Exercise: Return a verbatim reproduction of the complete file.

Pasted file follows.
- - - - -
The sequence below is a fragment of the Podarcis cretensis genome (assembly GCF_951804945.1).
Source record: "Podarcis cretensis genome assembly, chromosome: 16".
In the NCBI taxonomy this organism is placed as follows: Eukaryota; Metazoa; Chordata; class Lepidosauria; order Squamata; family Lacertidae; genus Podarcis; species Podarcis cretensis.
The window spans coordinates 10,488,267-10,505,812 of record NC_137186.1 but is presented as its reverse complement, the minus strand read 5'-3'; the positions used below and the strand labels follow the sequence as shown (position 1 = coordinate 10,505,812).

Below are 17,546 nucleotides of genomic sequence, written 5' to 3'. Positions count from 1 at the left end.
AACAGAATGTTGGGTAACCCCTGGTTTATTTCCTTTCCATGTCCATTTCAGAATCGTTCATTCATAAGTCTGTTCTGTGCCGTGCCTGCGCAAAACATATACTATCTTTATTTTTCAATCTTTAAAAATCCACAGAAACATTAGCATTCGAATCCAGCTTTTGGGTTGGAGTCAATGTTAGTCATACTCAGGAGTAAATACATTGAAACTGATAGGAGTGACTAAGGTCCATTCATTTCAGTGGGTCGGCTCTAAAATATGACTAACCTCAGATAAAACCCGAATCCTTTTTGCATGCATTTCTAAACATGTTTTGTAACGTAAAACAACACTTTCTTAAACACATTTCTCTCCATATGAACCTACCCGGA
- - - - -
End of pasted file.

The sequence below is a fragment of the Podarcis cretensis genome (assembly GCF_951804945.1).
Source record: "Podarcis cretensis genome assembly, chromosome: 16".
In the NCBI taxonomy this organism is placed as follows: Eukaryota; Metazoa; Chordata; class Lepidosauria; order Squamata; family Lacertidae; genus Podarcis; species Podarcis cretensis.
The window spans coordinates 10,488,267-10,505,812 of record NC_137186.1 but is presented as its reverse complement, the minus strand read 5'-3'; the positions used below and the strand labels follow the sequence as shown (position 1 = coordinate 10,505,812).

Below are 17,546 nucleotides of genomic sequence, written 5' to 3'. Positions count from 1 at the left end.
AACAGAATGTTGGGTAACCCCTGGTTTATTTCCTTTCCATGTCCATTTCAGAATCGTTCATTCATAAGTCTGTTCTGTGCCGTGCCTGCGCAAAACATATACTATCTTTATTTTTCAATCTTTAAAAATCCACAGAAACATTAGCATTCGAATCCAGCTTTTGGGTTGGAGTCAATGTTAGTCATACTCAGGAGTAAATACATTGAAACTGATAGGAGTGACTAAGGTCCATTCATTTCAGTGGGTCGGCTCTAAAATATGACTAACCTCAGATAAAACCCGAATCCTTTTTGCATGCATTTCTAAACATGTTTTGTAACGTAAAACAACACTTTCTTAAACACATTTCTCTCCATATGAACCTACCCGGA